Renowned Nollywood actress Stella Damasus pens a novel about the challenges of being a girl in a patriarchal world. Titled Màmá, It’s A Girl, the book was self-published through her media and publishing company ADIVA Networks on March 13.

Màmá, It’s A Girl is a novel about a feisty and resilient young African girl named Teno. The novel is set in the fictional town of Kaminwanaga where people have always lived by strict, burdensome rules designed to favor a patriarchal world. But Temu’s birth and coming-of-age story disrupts the status quo.

In Temu, Damasus gives us a character that evokes a practice among African feminist writers to imagine characters that prove to be too much for systems designed to keep them down. Strong, inquisitive, intelligent, and defiant, Temu recalls Buchi Emecheta’s Adah in Second Class Citizen (1974). Just like Adah, Temu brings to our attention the systemic barriers that a person faces for the mere fact of being female. But we also see her defy the world of Kaminwanaga, convinced that there is more for her beyond its policed and constricting boundaries. A series of life-altering events, both good and bad, lead her to grow into the woman who would change the course of history for her people.

Damasus is a Nigerian actress with a decades-long career. She has been nominated for and won several awards in Nigeria and the US. Aside from acting, she is also a singer, acting coach, speaker, producer, and, now, author. Writing fiction expands the impact of her decades-long creative career. With Màmá, It’s A Girl, Damasus engages with experiences that resonate with some of her most iconic acting roles through which she channeled the bravery of women who stand up against repressive systems.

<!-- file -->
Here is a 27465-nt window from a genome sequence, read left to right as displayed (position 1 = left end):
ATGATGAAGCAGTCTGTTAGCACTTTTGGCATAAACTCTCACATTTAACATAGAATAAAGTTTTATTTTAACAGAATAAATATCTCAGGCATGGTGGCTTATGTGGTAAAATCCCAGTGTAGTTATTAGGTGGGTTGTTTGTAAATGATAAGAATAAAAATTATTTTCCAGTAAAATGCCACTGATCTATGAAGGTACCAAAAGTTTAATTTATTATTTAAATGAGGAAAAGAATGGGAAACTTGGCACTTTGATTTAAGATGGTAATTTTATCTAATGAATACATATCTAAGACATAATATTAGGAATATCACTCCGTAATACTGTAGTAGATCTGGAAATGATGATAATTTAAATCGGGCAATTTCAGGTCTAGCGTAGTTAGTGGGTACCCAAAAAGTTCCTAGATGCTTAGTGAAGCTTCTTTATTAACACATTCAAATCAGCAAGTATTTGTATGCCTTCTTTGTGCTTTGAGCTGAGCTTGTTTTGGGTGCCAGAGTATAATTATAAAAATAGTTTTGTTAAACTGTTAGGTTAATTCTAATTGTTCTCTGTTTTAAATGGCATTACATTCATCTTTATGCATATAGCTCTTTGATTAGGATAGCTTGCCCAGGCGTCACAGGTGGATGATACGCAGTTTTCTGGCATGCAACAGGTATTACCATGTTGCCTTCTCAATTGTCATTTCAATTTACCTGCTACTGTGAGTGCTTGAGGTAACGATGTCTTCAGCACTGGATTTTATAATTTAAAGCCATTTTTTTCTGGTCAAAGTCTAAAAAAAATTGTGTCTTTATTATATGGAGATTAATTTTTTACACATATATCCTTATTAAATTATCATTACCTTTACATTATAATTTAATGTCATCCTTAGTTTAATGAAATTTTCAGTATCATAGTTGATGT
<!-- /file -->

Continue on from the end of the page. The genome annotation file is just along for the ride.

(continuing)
In an interview, Damasus remarks that the themes of Màmá, It’s A Girl are quite close to her heart as she has always fought for the rights of women, young girls, and children in African communities. This zeal for justice led her to establish the Stella Damasus Arts Foundation through which she provides economic, intellectual, and emotional support to women and girls in society using the arts as a primary tool. The novel is part of a multi-faceted advocacy efforts to center the lives and experiences of girls against a world that tries to diminish their worth.

Watch the artistic visual representation of the novel here, including some sneak peeks of Damasus acting:

Kudos to Damasus for applying her passion for feminist activism to fiction writing. If you enjoy African feminist fiction featuring strong female protagonists such as Ebele Chizea’s Aquarian Dawn and Rimma Onoseta’s How You Grow Wings, then Damasus’ Màmá, It’s A Girl is right up your alley! Be sure to check it out on Amazon below.


Buy Màmá, It’s A Girl: Amazon | Barnes & Noble | Paystack (NG)